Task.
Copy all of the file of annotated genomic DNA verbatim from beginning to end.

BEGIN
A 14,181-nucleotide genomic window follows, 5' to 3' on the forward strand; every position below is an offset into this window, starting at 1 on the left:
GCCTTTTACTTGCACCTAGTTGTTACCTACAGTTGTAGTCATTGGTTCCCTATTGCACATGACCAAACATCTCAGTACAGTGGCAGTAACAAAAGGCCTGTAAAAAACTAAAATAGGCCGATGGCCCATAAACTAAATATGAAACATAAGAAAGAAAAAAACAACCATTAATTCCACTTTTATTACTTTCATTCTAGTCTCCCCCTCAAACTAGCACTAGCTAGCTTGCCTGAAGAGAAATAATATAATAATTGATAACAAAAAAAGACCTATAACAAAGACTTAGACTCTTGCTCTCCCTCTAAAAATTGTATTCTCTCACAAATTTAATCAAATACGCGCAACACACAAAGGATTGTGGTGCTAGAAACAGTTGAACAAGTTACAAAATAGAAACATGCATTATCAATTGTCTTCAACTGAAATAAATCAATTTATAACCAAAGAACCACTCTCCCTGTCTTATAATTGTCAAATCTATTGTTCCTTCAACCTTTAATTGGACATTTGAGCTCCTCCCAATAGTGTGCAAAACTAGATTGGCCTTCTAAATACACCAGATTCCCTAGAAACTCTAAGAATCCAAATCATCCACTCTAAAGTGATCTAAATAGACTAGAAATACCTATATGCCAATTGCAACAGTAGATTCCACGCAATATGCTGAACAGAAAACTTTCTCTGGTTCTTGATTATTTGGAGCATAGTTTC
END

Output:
A 14,181-nucleotide genomic window follows, 5' to 3' on the forward strand; every position below is an offset into this window, starting at 1 on the left:
GCCTTTTACTTGCACCTAGTTGTTACCTACAGTTGTAGTCATTGGTTCCCTATTGCACATGACCAAACATCTCAGTACAGTGGCAGTAACAAAAGGCCTGTAAAAAACTAAAATAGGCCGATGGCCCATAAACTAAATATGAAACATAAGAAAGAAAAAAACAACCATTAATTCCACTTTTATTACTTTCATTCTAGTCTCCCCCTCAAACTAGCACTAGCTAGCTTGCCTGAAGAGAAATAATATAATAATTGATAACAAAAAAAGACCTATAACAAAGACTTAGACTCTTGCTCTCCCTCTAAAAATTGTATTCTCTCACAAATTTAATCAAATACGCGCAACACACAAAGGATTGTGGTGCTAGAAACAGTTGAACAAGTTACAAAATAGAAACATGCATTATCAATTGTCTTCAACTGAAATAAATCAATTTATAACCAAAGAACCACTCTCCCTGTCTTATAATTGTCAAATCTATTGTTCCTTCAACCTTTAATTGGACATTTGAGCTCCTCCCAATAGTGTGCAAAACTAGATTGGCCTTCTAAATACACCAGATTCCCTAGAAACTCTAAGAATCCAAATCATCCACTCTAAAGTGATCTAAATAGACTAGAAATACCTATATGCCAATTGCAACAGTAGATTCCACGCAATATGCTGAACAGAAAACTTTCTCTGGTTCTTGATTATTTGGAGCATAGTTTC